For Bank of America's (NYSE:BAC) shareholders, it may seem there is no end to the bank's legal drama still lingering from the financial crisis. However, there may finally be a light at the end of the tunnel.
According to CEO Brian Moynihan, the only big settlement still hanging over the company may be over and done with pretty soon. Once the mortgage-related settlements are behind B of A, it may take a little while for the crisis to be forgotten, but it could signal a new era for the bank and its shareholders.
A lot has been paid already
Bank of America has already had to pay quite a lot, mainly related to bad mortgages originated by Countrywide Financial, which B of A acquired in 2008.
The company has already paid or agreed to pay more than $60 billion since 2011 to settle lawsuits, pay legal fees, and repurchase bad loans.
Just one more to go
While there are lots of cases that still need to be resolved; there is just one big one left to settle. The bank is working on a settlement with the U.S. Department of Justice that covers mortgage-backed securities sold by Bank of America under false pretense.
Basically, the DOJ alleges the securities were of much lower quality than they led investors to believe.
The Justice Department was originally seeking about $20 billion, but that figure included funds to go to the Federal Housing Finance Authority (FHFA), a case that was subsequently settled on its own. Even when backing out the $6.3 billion in cash Bank of America agreed to give the FHFA, it would still produce the largest settlement related to the financial crisis, which currently is JPMorgan's $13 billion settlement over similar issues.
However, it is important for investors to bear in mind a couple of things.
First, the original settlement offer in virtually any legal proceeding, including this one, is a somewhat inflated starting point for negotiations. The actual settlement amount is likely to be considerably less.
Don't worry too much about the pending legal bills
Also; Bank of America has been setting money aside to pay their legal expenses. This, as well as the previous settlements, came as no surprise to the bank. In fact, Bank of America revealed it had set aside an additional $2.4 billion for mortgage-related matters. The company hasn't said exactly how much it has set aside for this specific case, which makes sense given there are ongoing negotiations, but if the past few years are any indication, they'll more than be able to cover the tab.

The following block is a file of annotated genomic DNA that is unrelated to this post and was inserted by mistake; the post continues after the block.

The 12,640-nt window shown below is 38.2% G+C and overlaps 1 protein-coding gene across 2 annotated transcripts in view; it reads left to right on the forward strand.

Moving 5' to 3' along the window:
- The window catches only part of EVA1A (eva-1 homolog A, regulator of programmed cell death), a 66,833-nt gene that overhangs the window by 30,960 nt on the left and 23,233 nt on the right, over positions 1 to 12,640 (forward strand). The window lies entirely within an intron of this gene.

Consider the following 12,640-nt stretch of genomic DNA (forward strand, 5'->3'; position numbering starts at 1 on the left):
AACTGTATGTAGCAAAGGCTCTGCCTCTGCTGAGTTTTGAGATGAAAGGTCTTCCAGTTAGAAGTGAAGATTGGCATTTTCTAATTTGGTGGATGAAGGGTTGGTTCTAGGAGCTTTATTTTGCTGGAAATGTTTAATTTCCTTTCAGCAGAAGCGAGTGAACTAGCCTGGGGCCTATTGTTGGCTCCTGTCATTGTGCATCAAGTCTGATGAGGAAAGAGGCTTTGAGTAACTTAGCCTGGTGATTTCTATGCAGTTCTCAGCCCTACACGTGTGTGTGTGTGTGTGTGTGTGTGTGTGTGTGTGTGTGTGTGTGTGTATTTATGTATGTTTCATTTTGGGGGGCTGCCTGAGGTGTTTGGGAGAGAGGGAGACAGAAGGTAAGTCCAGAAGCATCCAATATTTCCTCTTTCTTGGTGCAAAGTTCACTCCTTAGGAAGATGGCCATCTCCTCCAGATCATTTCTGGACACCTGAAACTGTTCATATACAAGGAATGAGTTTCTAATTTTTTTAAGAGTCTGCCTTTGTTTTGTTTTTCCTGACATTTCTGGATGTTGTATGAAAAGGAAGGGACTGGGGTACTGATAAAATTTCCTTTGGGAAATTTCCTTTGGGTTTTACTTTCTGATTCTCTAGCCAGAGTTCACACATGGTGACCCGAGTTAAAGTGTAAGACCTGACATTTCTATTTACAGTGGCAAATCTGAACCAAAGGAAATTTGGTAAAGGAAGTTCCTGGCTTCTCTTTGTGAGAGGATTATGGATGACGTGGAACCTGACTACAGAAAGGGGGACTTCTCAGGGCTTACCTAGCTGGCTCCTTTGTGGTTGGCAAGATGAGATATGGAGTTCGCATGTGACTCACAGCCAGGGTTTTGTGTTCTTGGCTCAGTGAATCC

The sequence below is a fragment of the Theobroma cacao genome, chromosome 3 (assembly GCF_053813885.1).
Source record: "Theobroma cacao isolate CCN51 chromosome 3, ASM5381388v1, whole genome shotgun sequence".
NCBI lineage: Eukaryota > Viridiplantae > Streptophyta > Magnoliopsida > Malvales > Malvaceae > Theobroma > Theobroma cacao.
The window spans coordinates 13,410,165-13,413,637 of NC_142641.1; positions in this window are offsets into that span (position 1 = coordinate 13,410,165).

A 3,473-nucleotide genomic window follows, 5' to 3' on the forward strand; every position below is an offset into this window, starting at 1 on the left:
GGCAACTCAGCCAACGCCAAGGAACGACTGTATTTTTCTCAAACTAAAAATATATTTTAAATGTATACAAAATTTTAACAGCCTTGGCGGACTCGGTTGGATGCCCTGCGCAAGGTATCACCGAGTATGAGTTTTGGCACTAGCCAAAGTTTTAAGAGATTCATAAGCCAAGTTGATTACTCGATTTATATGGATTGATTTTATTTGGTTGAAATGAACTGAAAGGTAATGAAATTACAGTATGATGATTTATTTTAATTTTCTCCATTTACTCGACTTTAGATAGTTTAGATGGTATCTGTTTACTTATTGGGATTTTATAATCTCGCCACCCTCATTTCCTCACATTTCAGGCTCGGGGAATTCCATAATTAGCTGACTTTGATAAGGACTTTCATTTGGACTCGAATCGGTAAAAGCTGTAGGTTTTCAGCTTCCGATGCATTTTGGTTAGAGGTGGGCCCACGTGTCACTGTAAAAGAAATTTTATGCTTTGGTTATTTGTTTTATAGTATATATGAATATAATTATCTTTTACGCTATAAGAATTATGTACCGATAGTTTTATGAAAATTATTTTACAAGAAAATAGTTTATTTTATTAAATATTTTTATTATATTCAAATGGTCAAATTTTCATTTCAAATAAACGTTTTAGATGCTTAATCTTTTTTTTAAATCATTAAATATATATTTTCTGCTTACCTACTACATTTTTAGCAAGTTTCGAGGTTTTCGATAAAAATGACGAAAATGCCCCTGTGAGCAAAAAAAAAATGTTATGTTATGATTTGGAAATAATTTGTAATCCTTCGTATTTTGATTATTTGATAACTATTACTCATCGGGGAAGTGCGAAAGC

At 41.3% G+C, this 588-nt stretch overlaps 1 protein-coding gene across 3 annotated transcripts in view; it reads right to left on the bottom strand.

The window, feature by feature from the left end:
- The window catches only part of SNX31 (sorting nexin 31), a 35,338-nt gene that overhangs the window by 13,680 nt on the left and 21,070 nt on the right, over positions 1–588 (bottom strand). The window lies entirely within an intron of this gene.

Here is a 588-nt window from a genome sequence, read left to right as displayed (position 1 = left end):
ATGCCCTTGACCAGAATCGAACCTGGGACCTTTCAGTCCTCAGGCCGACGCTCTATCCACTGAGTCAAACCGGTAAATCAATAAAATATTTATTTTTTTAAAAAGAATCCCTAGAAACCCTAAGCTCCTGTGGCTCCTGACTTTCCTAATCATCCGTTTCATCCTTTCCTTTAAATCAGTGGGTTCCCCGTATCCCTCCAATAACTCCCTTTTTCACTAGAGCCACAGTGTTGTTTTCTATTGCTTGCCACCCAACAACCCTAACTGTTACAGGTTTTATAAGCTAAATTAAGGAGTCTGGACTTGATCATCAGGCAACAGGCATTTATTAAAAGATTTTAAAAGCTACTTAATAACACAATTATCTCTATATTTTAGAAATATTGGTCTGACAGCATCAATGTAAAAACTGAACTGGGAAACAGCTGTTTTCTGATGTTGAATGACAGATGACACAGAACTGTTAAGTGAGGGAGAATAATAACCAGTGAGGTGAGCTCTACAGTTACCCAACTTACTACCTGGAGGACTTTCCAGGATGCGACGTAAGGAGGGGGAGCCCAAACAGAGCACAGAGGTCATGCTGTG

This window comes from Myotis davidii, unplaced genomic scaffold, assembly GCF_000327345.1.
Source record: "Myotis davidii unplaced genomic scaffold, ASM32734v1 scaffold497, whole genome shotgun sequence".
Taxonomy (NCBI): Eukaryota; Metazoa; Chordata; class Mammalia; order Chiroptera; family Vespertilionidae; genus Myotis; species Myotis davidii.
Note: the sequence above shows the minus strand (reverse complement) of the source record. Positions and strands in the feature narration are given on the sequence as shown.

What comes next for the bank?
Although this sounds like a ton of money, and it is, it needs to happen before the bank can truly move on from the crisis.
I've said before that every settled lawsuit makes Bank of America a stronger company, and this is the first definitive confirmation we've gotten that the end of all this drama is in sight.
As far as what could happen once the crisis is really in the past, and all of the pending legal payments are history, consider how cheaply Bank of America trades relative to its historic level. The stock currently trades at 1.2 times its tangible book value, and while it traded at a ratio of around four during the pre-crisis years, that was probably inflated due to investor over-optimism.
However, if we look back a few more years, we'll see that during the pre-housing bubble years, the bank traded for a ratio of about 2.5, which is certainly reasonable to expect once the uncertainty surrounding legal settlements is truly gone.
A valuation of 2.5 times tangible book would imply a share price of about $33. While we won't get there overnight, this is definitely a realistic target over the next few years.
Now that the bank can really put the past behind it, it can focus on building up its core business and realizing its potential. If the latest data on Bank of America's growth is any indication, it's already well on its way to doing just that.
Matthew Frankel has no position in any stocks mentioned. The Motley Fool recommends Bank of America. The Motley Fool owns shares of Bank of America. Try any of our Foolish newsletter services free for 30 days. We Fools may not all hold the same opinions, but we all believe that considering a diverse range of insights makes us better investors. The Motley Fool has a disclosure policy.